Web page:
New Precedent Could Affect Residential Non-Smoking Laws

Serendipitous legal circumstances may have contributed to the establishment of a new legal precedent in one northern California town located east of the San Francisco Bay; citizens of Dublin, CA may now be eligible to file temporary restraining orders to escape secondhand smoke.

102908 1743 newpreceden1 New Precedent Could Affect Residential Non Smoking Laws

(photo courtesy of Mia Mabanta)

From an article in the Contra Costa Times, we learned that an Alameda County Court judge granted a temporary restraining order to a couple who complained that their downstairs neighbor had violated a town nuisance ordinance by smoking near their residence.

The ordinance, passed two years ago, was originally designed to make it easier for small claims suits to be filed that pertain to secondhand smoke as a public nuisance. The couple, however, sought a temporary restraining order, much to the initial consternation of court.

However, after reviewing the evidence, which included the repeated attempts at trying to reach a compromise, documentation of couple’s allergies to smoke and the actual town ordinance, the judge saw it fit to grant the restraining order, which prohibits smoking within 25 feet of their residence or in any apartment that shares a ventilation system with their unit. If the neighbor violates the terms of the temporary restraining order, the couple can call the police to have the offender arrested.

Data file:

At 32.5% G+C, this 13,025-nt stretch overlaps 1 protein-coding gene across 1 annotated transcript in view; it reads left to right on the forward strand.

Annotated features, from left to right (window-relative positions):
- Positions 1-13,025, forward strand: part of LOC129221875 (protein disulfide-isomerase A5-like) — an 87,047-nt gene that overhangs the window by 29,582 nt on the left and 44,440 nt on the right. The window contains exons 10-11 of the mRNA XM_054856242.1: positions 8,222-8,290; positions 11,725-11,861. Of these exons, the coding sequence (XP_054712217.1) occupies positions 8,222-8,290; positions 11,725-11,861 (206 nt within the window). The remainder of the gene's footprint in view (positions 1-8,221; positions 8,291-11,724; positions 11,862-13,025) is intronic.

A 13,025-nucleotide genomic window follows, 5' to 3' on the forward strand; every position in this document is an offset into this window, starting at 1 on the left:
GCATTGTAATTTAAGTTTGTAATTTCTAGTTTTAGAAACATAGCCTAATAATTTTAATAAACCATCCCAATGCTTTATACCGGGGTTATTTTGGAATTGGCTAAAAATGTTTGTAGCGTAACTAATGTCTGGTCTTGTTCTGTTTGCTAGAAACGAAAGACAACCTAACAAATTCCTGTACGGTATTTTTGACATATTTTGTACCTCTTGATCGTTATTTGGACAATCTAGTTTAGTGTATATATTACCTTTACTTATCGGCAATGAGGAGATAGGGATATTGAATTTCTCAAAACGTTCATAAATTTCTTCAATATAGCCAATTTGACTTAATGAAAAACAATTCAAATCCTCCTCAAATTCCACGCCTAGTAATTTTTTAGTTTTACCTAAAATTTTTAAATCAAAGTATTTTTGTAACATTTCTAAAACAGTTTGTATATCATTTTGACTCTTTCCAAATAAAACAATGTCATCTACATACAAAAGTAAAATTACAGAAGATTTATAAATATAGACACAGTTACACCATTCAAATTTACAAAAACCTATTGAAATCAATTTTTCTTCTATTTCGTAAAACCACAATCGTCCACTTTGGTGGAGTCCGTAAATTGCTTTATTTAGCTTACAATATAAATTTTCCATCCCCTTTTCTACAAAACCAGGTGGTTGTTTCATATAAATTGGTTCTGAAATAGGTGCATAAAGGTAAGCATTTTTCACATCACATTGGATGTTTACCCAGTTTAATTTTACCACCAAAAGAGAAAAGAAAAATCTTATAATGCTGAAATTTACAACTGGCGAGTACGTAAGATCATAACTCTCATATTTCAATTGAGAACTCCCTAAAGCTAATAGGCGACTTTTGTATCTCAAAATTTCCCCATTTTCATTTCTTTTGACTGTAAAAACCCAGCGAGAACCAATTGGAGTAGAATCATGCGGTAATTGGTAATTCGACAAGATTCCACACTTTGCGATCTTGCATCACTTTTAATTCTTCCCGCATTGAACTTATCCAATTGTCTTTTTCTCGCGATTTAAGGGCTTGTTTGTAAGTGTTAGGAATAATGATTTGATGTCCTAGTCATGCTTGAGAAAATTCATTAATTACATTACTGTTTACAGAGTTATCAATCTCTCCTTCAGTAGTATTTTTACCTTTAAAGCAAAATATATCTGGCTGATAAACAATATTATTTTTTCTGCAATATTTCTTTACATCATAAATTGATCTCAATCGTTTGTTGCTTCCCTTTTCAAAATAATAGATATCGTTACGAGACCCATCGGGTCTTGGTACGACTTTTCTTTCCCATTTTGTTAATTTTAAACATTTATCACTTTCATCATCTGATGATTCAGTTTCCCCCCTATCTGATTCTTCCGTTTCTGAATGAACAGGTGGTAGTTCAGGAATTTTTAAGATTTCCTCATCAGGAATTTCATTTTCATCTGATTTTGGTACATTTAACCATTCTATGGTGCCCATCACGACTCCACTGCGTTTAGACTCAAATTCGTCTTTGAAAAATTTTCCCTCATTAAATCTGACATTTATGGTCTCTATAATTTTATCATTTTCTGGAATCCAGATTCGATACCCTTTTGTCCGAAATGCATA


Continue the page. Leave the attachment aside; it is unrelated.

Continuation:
This is quite an important development as far as smoke free apartments laws go. We have touched upon political intervention on behalf of smoke free apartments before, when State Senator Alex Padilla introduced California Senate Bill 1598, which would allow landlords the right to prohibit smoking.

The last action on that bill, according to the California Senate’s online legislative resource, occurred June 24th when the author, Mr. Padilla, canceled the first Senate hearing on the bill, after it had passed in the California State Assembly. Perhaps Mr. Padilla recognized that landlords already have that right and have no problem exercising it. In fact, we have related how in some cases, apartment management companies have found it advantageous to offer smoke free apartments.

What do you think? Where should the boundary between the right for someone to participate in legal activity in their own home and the rights of others to live healthy lives be drawn?

As soon as secondhand smoke is detected by someone who does not want to be exposed to it, should the smoker be forced to stop?

Take our informal poll below and let us know where you stand.

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